IV Hydration Documentation and Coding Could Be Vulnerable to RAC Audits Part 1 - Page 2
- On rare occasions, a patient can have two initial IV hydration procedures if, for example, the IV in the left arm blows out or has complications and another IV is started in the right arm. Clear documentation of start and stop times is a must for both IV services. Notation of the reason(s) for the failure of the first initial hydration must be stated in the record. Additional documentation must describe the second initial hydration procedure in the other arm.
- The time for the first initial hydration service must be indicated as 31+ minutes. If the initial hydration started at 9:00 and stopped at 9:30, the provider cannot bill for this service! The second initial hydration can be coded only if it goes beyond 31 minutes. If neither the first nor the second initial hydration lasts longer than 31 minutes, neither one should be coded or billed.
- If a second "initial" administration code is appropriate, the code should be listed with modifier 59 appended.
- For all IV Hydrations, start and stop times must be documented for proper coding and/or billing.
- For hydration infusion intervals of greater than 30 minutes that go beyond one-hour increments, each additional hour is coded with 96361. No modifier is required.
- IV Hydration codes should be billed with chemotherapy codes only if the hydration is given before or after the chemotherapy (if chemotherapy is given simultaneously with an IV hydration, the provider should not bill for the IV hydration). Look at claims that contain a Chemotherapy CPT code together with an IV hydration code for documentation of start and stop times in the record.
- IV Hydration codes should be billed with Therapeutic Infusion codes only if the hydrations are given before or after the therapeutic infusion (if both infusions are given simultaneously, the provider should not bill for IV hydration). Look at claims that contain a Therapeutic Infusion CPT code together with an IV hydration code for documentation of start and stop times in the record.
- IV hydrations ARE NOT coded and/or reported with blood transfusion codes, regardless of when the IV hydration is administered.
Charge Process Audit
The audit sample should be reviewed further in collaboration with charge entries on the claims to ensure that there is no duplication of charges from improper coding of services (i.e. duplication of codes on one claim). If this is occurring, the provider should review its charging processes to ensure that IV hydration charges aren't being captured on the floor (e.g. by the charge nurse), followed by retrospective capture by the medical record coder, resulting in double billing of the same service.
Internal audits can provide excellent insight into a facility's and/or physician's practices, drawing attention to those areas of concern that can be addressed successfully prior to external corrective action. Again, this can be achieved by first thoroughly examining the medical record documentation used to code, followed by validating whether coding guidelines are being followed, and finally comparing coding summaries and charge entries to avoid double billing. This proactive approach allows for potential liabilities to be determined and corrected; additional education to be provided where needed; revisions of policies and procedures to be made were necessary; overpayment to be returned with supporting documentation and explanation for the refund; and appeals to be submitted for facility underpayment (if found within 30 days of discharge) or in response to RAC demand letters with supporting documentation and explanation.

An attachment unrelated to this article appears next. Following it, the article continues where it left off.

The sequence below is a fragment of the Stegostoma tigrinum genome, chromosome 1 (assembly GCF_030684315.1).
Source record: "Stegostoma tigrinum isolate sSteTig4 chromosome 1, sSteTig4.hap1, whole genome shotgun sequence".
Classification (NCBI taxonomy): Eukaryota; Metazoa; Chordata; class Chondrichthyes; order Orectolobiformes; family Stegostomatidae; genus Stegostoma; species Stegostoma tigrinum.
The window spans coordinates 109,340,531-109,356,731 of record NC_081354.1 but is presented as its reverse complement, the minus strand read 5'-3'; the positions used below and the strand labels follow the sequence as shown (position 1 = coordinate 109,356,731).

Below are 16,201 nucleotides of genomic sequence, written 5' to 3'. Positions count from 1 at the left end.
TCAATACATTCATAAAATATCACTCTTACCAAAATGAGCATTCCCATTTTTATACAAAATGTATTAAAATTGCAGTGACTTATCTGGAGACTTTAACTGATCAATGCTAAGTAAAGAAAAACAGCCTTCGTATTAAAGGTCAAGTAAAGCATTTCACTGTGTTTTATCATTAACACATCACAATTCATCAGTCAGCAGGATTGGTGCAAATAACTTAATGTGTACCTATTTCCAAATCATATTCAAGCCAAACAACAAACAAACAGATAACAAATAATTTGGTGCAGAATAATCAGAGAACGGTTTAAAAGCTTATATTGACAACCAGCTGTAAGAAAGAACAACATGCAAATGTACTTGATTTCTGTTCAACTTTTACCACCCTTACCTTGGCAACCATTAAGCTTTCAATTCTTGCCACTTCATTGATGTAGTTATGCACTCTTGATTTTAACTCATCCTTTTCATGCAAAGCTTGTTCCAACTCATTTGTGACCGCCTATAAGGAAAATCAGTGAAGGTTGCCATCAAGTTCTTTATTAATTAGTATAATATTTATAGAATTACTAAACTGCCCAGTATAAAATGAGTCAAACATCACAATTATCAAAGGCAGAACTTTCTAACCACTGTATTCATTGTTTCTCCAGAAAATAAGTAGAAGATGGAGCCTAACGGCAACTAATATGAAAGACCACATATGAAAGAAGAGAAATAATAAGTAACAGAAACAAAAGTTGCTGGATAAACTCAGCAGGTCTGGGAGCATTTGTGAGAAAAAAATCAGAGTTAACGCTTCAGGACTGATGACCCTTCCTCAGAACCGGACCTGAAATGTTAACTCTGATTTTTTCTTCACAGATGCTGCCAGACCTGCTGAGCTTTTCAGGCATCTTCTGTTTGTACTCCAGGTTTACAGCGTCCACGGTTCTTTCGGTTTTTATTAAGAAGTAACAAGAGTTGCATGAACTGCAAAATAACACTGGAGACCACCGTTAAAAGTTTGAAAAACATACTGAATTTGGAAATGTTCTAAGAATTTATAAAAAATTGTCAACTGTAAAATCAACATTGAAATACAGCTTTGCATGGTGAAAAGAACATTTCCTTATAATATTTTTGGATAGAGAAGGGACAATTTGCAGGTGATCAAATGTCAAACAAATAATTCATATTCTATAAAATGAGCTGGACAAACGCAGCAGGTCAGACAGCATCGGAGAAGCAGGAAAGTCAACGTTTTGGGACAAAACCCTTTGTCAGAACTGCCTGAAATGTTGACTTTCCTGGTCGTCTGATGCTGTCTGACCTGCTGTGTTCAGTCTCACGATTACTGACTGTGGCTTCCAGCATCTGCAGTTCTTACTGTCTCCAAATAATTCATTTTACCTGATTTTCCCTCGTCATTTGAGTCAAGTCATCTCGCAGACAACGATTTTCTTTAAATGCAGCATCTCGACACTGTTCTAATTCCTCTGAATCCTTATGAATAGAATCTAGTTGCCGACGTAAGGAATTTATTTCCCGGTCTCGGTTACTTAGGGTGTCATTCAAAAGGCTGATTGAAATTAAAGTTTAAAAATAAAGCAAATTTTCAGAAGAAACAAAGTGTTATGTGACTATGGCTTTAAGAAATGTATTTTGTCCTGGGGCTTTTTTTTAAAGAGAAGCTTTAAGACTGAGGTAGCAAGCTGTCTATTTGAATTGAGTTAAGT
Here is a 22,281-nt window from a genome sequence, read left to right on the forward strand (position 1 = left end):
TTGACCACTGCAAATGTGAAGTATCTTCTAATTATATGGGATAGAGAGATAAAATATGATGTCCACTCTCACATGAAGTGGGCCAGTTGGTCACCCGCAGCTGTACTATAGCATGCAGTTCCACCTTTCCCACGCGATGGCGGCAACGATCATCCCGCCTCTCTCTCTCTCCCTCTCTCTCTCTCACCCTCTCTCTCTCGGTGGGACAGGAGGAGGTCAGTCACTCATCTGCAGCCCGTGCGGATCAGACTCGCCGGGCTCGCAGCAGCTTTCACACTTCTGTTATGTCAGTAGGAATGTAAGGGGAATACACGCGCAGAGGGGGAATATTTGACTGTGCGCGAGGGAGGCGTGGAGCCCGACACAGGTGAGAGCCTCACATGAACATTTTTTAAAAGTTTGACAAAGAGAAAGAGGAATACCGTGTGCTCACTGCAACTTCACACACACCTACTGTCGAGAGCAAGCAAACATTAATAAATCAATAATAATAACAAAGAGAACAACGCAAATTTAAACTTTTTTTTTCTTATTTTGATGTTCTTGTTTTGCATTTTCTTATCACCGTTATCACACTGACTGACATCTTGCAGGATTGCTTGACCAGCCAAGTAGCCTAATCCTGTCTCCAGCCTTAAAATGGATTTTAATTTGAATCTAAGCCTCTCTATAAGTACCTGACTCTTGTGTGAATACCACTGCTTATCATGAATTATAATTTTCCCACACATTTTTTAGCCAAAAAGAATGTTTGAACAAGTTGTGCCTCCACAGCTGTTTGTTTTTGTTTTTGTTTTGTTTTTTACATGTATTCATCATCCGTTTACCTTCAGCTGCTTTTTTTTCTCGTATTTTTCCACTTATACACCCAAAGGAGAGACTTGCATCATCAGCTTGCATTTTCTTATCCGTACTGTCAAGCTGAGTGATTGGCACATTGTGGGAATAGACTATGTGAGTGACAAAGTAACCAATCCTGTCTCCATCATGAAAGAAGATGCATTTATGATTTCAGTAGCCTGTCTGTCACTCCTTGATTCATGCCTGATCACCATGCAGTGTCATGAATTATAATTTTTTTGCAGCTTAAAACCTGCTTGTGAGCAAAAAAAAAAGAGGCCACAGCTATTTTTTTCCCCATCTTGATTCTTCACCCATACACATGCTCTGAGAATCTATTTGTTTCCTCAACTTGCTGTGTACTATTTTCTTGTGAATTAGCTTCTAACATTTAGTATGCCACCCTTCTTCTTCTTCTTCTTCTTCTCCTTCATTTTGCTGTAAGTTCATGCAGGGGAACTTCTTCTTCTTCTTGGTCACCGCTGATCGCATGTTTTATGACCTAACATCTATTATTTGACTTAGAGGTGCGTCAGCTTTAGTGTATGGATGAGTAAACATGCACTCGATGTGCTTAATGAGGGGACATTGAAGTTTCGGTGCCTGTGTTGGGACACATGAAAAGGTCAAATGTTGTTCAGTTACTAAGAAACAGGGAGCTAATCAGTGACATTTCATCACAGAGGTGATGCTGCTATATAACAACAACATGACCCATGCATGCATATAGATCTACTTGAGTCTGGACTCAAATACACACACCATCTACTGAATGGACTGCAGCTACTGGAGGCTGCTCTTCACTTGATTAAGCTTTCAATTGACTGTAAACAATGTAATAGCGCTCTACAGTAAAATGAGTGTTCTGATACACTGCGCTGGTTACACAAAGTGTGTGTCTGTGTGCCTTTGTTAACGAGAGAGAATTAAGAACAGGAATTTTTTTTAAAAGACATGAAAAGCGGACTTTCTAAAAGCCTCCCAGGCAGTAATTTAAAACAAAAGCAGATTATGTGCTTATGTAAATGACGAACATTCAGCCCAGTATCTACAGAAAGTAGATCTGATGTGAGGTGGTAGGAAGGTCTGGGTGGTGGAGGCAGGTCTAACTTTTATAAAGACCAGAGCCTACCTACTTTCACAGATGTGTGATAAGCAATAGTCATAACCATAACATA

American Medical Association. 2009. Current Procedural Terminology, 2009 edition. Chicago: AMA
Ingenix. 2008. Recovery Audit Contractor Audit High Risk Areas. USA
ED. NOTE: Seven, CMS approved audits for Region C are expected to be approved for other Region C states including Florida, New Mexico and Colorado in the next several weeks. Our four part series will help you understand three major audit issues - Blood Transfusion, IV Hydration and Hospital Outpatient Rehab. We conclude our series with an analysis of the physician risk in the RAC Process. Next Wednesday, "RACs and Blood Transfusions," by Carla Engle, MBA.
About the Authors
Ashley L. Brandon, MBA, RHIA, CCS, is an Internal Coding Audit coordinator for Precyse Solutions, LLC. Prior to joining Precyse she acted as a Corporate DRG Coordinator for a network of 23 facilities nationwide. She has more than eight years of experience in health information management specializing in coding, reimbursement, and other business related functions. In her position at Precyse Solutions, Ms. Brandon supports the Precyse Solutions Compliance Program by performing inpatient, ambulatory surgery, emergency room, outpatient, and E/M management coding audits on new hires and, on an annual basis, on all other coding colleagues. She mentors new colleagues as needed. In addition, she performs MS-DRG reimbursement audits, data quality/accuracy audits, physician services audits, and compliance audits. Ms. Brandon provides educational services to colleagues as well as, training and/or other services as requested by client hospitals.
Cheryl E. Servais, MPH, RHIA, has more than 25 years of experience in Health Information Management. In her position at Precyse Solutions, Ms. Servais' responsibilities include planning, designing, implementing and maintaining corporate-wide compliance programs, policies and procedures, and updating them to accommodate changes in federal and other regulations. In addition, she oversees training and development programs related to ethics, compliance and patient privacy; develops and chairs compliance and privacy advisory committees at the Executive and Board levels and takes an active role in professional organizations.
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